German Moral Abnormality -- By: W. H. Griffith Thomas

Journal: Bibliotheca Sacra
Volume: BSAC 076:301 (Jan 1919)
Article: German Moral Abnormality
Author: W. H. Griffith Thomas


German Moral Abnormality

W. H. Griffith Thomas

During the last four years it has been impossible to avoid noticing many surprising utterances, and many still more surprising deeds, which have emanated from German sources. Quite apart from what may be perhaps regarded as political and patriotic prejudices, these words and actions inevitably demand an explanation. We have been accustomed to think of Germany as thoroughly educated and civilized, possessing a respect for the ordinary moral code of humanity, but in the face of many patent violations of civilized ethics an inquiry into the cause of this aberration is at once natural and essential. In this article, care will be taken to limit attention to utterances and acts of the truth of which there is no serious question. They are all based on authority which is sufficient, even if not absolutely undoubted. The words and deeds of military authorities will come first, and then it will be necessary to proceed to the consideration of expressions of opinion by German preachers and teachers. The war has compelled the world to face a moral abnormality which imperatively needs explanation.1

The general military policy of Germany calls for attention first of all. This may be summed up by saying it has included the outrage and murder of women and children, not as the excesses of an army which has become undisciplined, but as part of a definite scheme laid down by the higher command of that army. Then, too, there has been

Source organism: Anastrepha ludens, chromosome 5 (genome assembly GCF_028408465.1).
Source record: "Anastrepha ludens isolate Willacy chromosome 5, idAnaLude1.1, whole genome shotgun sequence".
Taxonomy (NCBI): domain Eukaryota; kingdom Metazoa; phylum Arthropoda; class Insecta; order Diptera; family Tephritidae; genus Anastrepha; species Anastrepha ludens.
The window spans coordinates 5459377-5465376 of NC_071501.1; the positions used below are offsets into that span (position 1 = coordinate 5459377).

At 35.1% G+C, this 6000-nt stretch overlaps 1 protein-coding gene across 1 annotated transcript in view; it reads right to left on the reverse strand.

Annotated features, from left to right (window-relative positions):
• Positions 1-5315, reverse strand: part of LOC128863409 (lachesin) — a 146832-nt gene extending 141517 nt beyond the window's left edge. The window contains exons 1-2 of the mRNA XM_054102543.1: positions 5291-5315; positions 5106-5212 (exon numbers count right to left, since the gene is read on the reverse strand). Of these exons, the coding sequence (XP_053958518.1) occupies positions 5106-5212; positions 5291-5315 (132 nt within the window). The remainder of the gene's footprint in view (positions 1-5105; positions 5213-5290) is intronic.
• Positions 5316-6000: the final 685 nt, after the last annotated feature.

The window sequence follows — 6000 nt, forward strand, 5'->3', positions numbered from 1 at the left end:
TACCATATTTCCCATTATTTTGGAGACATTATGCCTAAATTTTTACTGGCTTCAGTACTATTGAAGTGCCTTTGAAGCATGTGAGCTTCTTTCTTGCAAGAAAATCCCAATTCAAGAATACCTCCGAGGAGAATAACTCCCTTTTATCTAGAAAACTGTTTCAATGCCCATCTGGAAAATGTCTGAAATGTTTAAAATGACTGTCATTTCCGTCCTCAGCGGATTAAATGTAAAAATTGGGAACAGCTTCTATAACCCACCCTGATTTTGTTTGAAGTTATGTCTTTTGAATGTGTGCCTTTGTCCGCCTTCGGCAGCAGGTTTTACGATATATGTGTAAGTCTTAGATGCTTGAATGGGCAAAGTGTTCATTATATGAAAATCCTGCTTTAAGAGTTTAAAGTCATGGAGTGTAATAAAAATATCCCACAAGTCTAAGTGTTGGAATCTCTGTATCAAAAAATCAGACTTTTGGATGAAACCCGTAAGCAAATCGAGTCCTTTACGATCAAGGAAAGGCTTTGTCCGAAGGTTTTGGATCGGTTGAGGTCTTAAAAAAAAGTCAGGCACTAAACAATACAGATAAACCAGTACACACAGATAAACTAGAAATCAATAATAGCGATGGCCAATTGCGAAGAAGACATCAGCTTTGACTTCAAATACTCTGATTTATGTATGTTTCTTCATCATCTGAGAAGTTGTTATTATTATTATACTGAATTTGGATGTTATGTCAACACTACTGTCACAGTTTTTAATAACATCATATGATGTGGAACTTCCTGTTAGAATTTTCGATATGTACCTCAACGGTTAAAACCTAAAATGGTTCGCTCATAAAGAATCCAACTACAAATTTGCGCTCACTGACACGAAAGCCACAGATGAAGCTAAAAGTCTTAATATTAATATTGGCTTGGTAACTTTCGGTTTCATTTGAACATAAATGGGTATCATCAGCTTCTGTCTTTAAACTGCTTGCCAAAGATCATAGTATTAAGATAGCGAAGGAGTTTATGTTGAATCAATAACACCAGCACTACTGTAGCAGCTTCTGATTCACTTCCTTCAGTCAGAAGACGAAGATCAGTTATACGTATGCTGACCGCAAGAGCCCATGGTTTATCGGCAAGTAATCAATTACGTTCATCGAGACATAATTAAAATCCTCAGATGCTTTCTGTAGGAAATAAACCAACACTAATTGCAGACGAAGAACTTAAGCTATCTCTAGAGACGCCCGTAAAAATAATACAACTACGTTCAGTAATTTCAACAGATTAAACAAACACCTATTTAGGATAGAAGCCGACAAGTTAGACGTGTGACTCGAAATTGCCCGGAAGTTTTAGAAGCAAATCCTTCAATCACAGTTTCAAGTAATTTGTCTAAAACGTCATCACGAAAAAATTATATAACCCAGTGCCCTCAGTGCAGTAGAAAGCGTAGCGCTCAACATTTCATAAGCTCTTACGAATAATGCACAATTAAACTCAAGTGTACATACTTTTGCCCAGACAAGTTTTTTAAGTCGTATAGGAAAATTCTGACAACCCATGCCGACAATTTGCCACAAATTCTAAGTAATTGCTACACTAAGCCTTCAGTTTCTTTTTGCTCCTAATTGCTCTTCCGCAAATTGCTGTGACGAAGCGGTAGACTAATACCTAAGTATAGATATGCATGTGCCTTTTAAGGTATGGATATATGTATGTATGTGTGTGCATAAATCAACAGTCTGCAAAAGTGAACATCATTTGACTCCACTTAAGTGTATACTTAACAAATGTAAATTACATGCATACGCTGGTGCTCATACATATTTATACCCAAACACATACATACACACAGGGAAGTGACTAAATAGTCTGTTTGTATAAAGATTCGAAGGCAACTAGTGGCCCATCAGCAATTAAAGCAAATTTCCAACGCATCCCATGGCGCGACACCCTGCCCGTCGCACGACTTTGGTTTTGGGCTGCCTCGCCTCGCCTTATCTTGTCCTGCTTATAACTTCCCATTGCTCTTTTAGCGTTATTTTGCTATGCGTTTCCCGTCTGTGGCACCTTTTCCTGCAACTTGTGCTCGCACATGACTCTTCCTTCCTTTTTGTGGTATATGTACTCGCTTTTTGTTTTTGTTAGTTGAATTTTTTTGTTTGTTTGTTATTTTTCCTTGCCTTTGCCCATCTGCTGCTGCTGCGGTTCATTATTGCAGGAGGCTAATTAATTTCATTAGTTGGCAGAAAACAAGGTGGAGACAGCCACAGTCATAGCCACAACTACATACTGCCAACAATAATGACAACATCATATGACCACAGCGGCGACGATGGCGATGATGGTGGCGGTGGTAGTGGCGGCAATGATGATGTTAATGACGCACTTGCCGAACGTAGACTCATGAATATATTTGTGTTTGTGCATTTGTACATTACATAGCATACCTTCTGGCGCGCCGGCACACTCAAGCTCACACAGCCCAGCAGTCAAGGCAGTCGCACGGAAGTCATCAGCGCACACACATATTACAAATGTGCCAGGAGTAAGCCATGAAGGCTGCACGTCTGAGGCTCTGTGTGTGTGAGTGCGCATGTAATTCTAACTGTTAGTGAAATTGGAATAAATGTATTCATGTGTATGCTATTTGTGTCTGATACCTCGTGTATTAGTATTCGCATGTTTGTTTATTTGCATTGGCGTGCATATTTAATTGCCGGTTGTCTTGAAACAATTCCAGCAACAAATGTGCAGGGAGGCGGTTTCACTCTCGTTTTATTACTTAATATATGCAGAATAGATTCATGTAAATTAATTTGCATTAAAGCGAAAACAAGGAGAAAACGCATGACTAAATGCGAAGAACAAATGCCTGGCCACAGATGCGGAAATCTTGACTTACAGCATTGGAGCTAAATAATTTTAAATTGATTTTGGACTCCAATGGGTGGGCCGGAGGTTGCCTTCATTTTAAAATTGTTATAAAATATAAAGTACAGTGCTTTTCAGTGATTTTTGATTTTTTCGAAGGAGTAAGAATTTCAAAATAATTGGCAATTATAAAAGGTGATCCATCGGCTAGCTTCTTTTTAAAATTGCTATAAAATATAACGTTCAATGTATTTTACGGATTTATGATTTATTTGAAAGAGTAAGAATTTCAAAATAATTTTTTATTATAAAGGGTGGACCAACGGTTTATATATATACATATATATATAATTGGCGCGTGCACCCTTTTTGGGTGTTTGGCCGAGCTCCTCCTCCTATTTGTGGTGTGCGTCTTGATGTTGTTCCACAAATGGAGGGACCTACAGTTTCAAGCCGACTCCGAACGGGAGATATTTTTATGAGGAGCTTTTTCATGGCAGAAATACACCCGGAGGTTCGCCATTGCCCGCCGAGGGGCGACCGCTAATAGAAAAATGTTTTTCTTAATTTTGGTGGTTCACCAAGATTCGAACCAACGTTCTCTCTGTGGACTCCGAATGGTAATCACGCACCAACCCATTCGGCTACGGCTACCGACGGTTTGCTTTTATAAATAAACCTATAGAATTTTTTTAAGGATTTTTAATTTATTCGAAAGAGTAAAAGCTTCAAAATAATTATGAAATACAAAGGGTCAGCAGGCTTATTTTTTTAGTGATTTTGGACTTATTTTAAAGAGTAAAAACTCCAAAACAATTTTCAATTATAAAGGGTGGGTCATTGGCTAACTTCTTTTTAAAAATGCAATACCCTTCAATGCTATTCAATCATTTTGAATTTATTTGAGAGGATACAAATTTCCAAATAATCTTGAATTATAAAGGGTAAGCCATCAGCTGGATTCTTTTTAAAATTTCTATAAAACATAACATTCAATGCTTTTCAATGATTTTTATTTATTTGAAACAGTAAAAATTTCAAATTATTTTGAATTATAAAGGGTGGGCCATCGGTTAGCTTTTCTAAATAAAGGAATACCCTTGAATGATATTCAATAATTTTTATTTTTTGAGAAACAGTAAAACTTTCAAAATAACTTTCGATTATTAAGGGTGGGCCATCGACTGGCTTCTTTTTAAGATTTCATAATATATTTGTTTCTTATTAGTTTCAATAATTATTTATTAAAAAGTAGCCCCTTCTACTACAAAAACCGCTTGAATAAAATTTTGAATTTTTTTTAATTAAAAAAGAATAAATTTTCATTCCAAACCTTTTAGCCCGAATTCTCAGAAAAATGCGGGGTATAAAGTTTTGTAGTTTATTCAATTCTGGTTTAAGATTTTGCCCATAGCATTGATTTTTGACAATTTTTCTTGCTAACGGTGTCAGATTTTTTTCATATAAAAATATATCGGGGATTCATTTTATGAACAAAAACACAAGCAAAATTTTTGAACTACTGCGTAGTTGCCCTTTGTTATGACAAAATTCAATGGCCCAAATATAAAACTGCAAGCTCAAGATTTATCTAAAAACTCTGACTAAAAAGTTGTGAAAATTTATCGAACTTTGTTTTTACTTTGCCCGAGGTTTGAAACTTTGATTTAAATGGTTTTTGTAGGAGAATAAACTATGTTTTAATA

the destruction of merchant shipping without discrimination; the creation of a new law of the sea in which there is no indication or even profession of equity and justice; the slavery of unoffending civilians in occupied territory; the poisoning of wells; the devastation of evacuated territory without military justification; the torpedoing of hospital ships, notwithstanding moral pledges to regard them as inviolate; the destruction of monuments of great value; and the holding of treaties and promises in supreme contempt. These and other things have been part of the Prussian military policy during this war. An Officer who has had personal experience has suggested that a complete exhibition of the German war-outfit should occupy one of the anterooms of the hall in which the peace negotiations are held. This is how he describes what he has seen and known: —

“It would begin with the oil-sprayers and incendiary tabloids which proved so useful in the organized burning out of the Belgian towns, and end with the flammenwerfer, which is designed to spray burning oil into the eyes, and the ‘lachrymatory shells’ which are mostly used on the villages in the rear of the fighting lin...

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